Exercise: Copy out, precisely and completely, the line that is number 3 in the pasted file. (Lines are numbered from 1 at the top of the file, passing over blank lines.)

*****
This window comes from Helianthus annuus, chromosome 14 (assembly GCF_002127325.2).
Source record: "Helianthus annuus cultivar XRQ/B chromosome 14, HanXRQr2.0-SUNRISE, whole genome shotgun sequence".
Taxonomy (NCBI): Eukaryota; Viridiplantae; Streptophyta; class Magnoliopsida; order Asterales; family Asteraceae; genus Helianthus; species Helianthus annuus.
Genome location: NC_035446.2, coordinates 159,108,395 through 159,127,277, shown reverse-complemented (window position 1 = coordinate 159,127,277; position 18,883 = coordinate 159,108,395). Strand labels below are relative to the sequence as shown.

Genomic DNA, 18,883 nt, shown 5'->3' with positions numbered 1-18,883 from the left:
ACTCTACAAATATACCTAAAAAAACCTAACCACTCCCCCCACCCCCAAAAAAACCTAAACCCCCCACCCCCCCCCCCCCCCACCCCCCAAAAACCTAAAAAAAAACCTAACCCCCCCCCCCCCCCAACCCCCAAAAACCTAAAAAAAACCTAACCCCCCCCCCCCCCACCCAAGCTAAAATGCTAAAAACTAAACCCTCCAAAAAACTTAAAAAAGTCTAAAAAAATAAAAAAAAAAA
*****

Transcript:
Taxonomy (NCBI): Eukaryota; Viridiplantae; Streptophyta; class Magnoliopsida; order Asterales; family Asteraceae; genus Helianthus; species Helianthus annuus.